Clinical trial for dengue fever vaccine to begin

The Fort Collins Coloradoan reports that a biotech company located in Fort Collins, Colo., is beginning its first clinical trials of a vaccine for dengue fever.

Inviragen CEO Dan Stinchcomb told the newspaper that the company has received the go-ahead to begin trials on the vaccine, which was developed at Colorado State University by researchers from the Centers for Disease Control and Prevention's Vector-Borne Diseases division.

"To have home-grown technology that has progressed from the research bench to clinical trials is a great milestone for Inviragen and the CDC," Stinchcomb told the newspaper.

The earliest the vaccine will hit the market, he told the newspaper, is 2015.

The first phase study will be conducted at St. Louis University and involve 70 healthy volunteers being injected with either a high dose, a low dose or a placebo of the vaccine, which is named DenVax.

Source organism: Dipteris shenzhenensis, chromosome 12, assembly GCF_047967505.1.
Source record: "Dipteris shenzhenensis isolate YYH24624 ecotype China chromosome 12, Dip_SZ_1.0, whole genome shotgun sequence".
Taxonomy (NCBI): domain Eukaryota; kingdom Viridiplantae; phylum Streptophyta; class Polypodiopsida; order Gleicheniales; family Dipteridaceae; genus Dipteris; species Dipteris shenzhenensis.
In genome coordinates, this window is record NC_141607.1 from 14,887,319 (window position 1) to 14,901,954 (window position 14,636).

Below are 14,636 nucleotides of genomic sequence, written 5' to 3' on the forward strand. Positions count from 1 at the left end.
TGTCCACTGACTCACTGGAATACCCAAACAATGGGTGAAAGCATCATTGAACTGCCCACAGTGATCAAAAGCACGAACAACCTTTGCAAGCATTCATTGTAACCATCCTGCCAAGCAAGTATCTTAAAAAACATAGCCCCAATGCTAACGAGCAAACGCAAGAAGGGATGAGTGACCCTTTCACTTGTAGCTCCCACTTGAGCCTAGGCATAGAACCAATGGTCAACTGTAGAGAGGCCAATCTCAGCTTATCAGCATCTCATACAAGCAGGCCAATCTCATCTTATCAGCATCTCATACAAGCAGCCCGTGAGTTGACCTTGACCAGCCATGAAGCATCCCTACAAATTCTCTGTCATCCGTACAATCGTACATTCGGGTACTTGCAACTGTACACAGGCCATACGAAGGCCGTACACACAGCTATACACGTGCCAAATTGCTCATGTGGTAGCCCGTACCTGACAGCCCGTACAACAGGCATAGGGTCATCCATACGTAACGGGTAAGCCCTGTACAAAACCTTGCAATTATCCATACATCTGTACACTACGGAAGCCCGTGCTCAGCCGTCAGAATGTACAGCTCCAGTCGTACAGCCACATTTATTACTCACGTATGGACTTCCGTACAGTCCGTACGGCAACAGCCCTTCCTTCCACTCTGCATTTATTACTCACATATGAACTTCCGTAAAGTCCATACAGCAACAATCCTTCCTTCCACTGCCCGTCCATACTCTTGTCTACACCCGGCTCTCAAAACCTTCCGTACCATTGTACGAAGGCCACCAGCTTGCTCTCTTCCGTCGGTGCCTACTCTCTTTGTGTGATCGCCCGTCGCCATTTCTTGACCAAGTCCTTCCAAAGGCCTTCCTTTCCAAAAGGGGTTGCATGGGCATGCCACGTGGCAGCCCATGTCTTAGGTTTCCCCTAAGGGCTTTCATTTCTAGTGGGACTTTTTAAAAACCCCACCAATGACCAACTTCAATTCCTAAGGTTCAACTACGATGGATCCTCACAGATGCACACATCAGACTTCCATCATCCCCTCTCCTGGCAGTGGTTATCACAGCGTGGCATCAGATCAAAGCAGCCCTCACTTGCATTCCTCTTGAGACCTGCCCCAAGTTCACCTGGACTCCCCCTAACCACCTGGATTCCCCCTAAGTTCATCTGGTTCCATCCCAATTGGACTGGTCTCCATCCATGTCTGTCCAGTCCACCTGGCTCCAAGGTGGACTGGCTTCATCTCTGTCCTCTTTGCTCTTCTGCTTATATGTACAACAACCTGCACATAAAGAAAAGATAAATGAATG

“The presence of antibodies that can neutralize all four (dengue) viruses will tell us the volunteer is responding to the vaccine in such a way that could be protective,” Stinchcomb told the Fort Collins Coloradoan.

Dengue fever is spread by mosquitoes and threatens over 3.6 billion people who live or visit tropical and subtropical locales. Symptoms include high fever associated with bone and joint pain, muscle pain and body rash. Dengue hemorrhagic fever also includes vascular leakage and blood loss. Dengue fever kills about 20,000 people annually.

"Finding a safe and effective vaccine for dengue is a global health priority," Dr. Sarah George, an assistant professor in the division of infectious diseases at St. Louis University and principal investigator of the study, said in a statement to the Fort Collins Coloradoan.